Altitude exposure alters hemodynamics and sympathoadrenal function and elicits acute mountain sickness (AMS). Since dexamethasone prevents AMS and influences responsiveness to catecholamines, we studied hemodynamic and sympathoadrenal responses to 4,570 m simulated altitude in 8 subjects treated with dexamethasone or placebo. Mean pulse rates were less at altitude with dexamethasone (96.1 for placebo and 84.1 for dexamethasone; treatment-altitude interaction, p=0.0045). Altitude led to a postural decline in mean arterial pressure (posture -altitude interaction, p=0.0026), but this was not affected by dexamethasone. Dexamethasone reduced urinary epinephrine to a greater extent during altitude exposure (from 9.41 ng·mg-1 creatinine with placebo to 4.16 with dexamethasone) when compared with sea level (from 3.24 to 3.08). Urinary excretion of norepinephrine was unchanged at altitude. We conclude that acute altitude exposure is associated with stimulation of the adrenal medulla and not the sympathetic nervous system. Dexamethasone blocks the adrenal medullary response and blunts the pulse rate increase at altitude.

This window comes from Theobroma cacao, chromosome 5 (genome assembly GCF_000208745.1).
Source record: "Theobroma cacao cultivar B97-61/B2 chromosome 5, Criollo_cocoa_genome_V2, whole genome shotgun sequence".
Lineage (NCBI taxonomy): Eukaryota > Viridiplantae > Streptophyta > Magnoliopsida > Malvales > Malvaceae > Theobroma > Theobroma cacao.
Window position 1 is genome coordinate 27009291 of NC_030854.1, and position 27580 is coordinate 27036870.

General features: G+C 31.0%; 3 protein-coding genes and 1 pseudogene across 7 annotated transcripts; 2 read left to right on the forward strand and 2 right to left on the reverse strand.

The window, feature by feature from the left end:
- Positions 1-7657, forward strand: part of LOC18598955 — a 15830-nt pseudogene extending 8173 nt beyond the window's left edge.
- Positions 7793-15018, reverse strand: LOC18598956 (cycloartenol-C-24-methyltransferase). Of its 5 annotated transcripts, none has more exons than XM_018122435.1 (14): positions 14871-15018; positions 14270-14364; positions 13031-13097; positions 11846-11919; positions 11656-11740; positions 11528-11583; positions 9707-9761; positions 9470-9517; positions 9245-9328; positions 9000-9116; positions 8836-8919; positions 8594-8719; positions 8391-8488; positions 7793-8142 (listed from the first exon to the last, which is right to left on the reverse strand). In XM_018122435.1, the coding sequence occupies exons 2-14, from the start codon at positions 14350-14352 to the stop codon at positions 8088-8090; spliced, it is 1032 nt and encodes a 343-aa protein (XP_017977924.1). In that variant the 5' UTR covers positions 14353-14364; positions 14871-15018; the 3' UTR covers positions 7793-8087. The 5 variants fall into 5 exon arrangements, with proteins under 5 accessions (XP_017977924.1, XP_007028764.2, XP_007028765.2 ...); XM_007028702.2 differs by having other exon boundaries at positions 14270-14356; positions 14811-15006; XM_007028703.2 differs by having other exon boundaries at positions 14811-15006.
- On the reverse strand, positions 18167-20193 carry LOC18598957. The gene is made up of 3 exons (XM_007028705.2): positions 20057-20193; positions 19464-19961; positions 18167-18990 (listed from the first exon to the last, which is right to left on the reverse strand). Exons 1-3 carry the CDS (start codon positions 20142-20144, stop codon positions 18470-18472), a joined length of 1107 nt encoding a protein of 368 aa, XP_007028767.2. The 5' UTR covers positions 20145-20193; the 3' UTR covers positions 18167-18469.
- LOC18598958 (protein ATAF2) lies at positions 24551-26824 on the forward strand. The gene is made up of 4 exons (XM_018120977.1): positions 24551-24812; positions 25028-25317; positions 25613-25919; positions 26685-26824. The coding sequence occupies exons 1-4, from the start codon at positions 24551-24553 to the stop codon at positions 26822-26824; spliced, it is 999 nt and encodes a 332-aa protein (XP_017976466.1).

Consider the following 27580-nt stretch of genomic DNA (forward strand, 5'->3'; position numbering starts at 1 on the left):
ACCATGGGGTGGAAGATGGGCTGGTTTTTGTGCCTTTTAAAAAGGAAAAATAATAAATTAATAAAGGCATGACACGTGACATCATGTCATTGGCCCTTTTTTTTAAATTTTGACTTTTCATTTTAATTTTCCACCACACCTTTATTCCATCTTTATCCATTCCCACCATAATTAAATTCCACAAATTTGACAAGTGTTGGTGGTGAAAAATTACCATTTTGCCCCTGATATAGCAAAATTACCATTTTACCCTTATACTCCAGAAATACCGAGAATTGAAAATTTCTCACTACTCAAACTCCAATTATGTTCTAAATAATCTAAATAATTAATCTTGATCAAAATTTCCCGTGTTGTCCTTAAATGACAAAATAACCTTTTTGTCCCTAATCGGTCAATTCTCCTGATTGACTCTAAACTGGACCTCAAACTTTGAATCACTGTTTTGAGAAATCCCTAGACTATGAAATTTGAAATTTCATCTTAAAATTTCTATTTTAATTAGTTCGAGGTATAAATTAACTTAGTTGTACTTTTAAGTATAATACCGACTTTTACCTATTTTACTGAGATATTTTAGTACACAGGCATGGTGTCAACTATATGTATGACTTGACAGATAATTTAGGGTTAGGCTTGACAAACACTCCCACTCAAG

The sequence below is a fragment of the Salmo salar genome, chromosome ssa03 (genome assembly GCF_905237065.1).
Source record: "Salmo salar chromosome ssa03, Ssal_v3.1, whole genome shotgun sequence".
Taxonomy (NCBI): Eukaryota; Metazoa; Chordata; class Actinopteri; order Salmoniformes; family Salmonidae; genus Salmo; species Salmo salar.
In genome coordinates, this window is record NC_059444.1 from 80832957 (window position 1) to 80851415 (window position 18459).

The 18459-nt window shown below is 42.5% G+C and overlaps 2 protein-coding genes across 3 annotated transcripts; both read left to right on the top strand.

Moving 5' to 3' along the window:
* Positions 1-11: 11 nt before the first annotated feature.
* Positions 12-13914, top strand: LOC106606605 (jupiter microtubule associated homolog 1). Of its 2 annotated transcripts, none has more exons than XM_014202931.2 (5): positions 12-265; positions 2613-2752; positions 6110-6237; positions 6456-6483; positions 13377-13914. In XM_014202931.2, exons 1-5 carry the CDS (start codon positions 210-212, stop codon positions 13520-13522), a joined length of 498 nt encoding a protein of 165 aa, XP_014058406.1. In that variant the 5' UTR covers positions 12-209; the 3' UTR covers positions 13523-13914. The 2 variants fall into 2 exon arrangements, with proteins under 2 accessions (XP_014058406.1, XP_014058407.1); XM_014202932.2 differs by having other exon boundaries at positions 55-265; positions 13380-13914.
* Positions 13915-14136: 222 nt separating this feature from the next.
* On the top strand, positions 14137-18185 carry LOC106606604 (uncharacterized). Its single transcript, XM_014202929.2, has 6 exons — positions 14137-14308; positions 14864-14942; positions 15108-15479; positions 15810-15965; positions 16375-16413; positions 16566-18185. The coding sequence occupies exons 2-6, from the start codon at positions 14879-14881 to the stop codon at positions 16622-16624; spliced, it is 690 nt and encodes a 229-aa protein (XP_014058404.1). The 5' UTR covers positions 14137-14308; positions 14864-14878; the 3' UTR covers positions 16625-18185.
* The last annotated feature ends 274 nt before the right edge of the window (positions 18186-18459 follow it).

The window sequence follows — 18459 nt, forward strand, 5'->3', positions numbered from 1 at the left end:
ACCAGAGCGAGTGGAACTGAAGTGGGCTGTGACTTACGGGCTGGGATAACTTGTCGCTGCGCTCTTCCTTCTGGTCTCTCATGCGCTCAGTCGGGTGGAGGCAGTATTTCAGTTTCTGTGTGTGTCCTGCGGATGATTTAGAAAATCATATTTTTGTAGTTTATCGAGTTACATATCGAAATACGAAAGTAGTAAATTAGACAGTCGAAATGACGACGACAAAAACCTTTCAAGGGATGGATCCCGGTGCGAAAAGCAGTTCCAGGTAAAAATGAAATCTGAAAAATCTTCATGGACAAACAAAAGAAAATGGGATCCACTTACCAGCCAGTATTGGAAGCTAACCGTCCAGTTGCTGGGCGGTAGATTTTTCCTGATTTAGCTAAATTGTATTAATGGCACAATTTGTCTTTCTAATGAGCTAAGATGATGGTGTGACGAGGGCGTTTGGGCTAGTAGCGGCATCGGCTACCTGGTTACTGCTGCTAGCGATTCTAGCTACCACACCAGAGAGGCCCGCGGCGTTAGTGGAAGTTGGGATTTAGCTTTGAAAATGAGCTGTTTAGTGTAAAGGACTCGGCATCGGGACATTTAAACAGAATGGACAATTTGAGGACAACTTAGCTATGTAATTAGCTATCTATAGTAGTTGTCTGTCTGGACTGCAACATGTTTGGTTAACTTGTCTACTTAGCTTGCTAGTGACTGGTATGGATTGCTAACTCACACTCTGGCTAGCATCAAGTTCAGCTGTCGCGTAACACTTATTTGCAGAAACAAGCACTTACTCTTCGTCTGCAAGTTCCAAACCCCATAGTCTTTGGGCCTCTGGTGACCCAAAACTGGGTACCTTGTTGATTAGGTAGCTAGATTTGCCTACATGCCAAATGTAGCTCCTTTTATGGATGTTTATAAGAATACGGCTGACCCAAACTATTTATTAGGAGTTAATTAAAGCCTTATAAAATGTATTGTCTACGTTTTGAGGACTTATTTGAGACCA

|Original language||English (US)|
|Number of pages||5|
|Journal||Aviation Space and Environmental Medicine|
|State||Published - Jan 1 1988|
ASJC Scopus subject areas
- Public Health, Environmental and Occupational Health